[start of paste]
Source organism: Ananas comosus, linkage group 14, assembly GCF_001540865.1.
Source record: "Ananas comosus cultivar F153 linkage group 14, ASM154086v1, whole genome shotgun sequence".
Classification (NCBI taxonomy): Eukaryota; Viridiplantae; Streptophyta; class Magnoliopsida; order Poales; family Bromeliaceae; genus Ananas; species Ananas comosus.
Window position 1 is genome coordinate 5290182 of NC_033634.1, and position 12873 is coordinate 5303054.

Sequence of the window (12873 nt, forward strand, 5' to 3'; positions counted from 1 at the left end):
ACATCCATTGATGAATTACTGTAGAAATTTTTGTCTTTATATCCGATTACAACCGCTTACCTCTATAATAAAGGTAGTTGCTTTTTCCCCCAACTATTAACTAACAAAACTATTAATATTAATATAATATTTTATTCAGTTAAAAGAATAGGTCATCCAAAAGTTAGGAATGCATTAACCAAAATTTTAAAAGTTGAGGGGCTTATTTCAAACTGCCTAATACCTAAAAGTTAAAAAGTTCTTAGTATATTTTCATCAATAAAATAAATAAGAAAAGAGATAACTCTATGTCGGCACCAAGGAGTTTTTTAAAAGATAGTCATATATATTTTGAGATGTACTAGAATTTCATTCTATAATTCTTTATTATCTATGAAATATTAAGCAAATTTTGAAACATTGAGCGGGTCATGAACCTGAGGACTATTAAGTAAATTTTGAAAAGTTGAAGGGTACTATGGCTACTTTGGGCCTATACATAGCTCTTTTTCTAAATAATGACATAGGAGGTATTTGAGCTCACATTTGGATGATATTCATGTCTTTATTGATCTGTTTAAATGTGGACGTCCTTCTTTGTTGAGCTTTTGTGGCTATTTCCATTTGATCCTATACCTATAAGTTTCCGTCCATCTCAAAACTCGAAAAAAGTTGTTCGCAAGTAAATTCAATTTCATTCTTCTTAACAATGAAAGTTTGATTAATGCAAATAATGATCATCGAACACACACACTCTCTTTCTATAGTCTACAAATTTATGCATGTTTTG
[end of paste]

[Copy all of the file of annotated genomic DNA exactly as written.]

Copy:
Source organism: Ananas comosus, linkage group 14, assembly GCF_001540865.1.
Source record: "Ananas comosus cultivar F153 linkage group 14, ASM154086v1, whole genome shotgun sequence".
Classification (NCBI taxonomy): Eukaryota; Viridiplantae; Streptophyta; class Magnoliopsida; order Poales; family Bromeliaceae; genus Ananas; species Ananas comosus.
Window position 1 is genome coordinate 5290182 of NC_033634.1, and position 12873 is coordinate 5303054.

Sequence of the window (12873 nt, forward strand, 5' to 3'; positions counted from 1 at the left end):
ACATCCATTGATGAATTACTGTAGAAATTTTTGTCTTTATATCCGATTACAACCGCTTACCTCTATAATAAAGGTAGTTGCTTTTTCCCCCAACTATTAACTAACAAAACTATTAATATTAATATAATATTTTATTCAGTTAAAAGAATAGGTCATCCAAAAGTTAGGAATGCATTAACCAAAATTTTAAAAGTTGAGGGGCTTATTTCAAACTGCCTAATACCTAAAAGTTAAAAAGTTCTTAGTATATTTTCATCAATAAAATAAATAAGAAAAGAGATAACTCTATGTCGGCACCAAGGAGTTTTTTAAAAGATAGTCATATATATTTTGAGATGTACTAGAATTTCATTCTATAATTCTTTATTATCTATGAAATATTAAGCAAATTTTGAAACATTGAGCGGGTCATGAACCTGAGGACTATTAAGTAAATTTTGAAAAGTTGAAGGGTACTATGGCTACTTTGGGCCTATACATAGCTCTTTTTCTAAATAATGACATAGGAGGTATTTGAGCTCACATTTGGATGATATTCATGTCTTTATTGATCTGTTTAAATGTGGACGTCCTTCTTTGTTGAGCTTTTGTGGCTATTTCCATTTGATCCTATACCTATAAGTTTCCGTCCATCTCAAAACTCGAAAAAAGTTGTTCGCAAGTAAATTCAATTTCATTCTTCTTAACAATGAAAGTTTGATTAATGCAAATAATGATCATCGAACACACACACTCTCTTTCTATAGTCTACAAATTTATGCATGTTTTG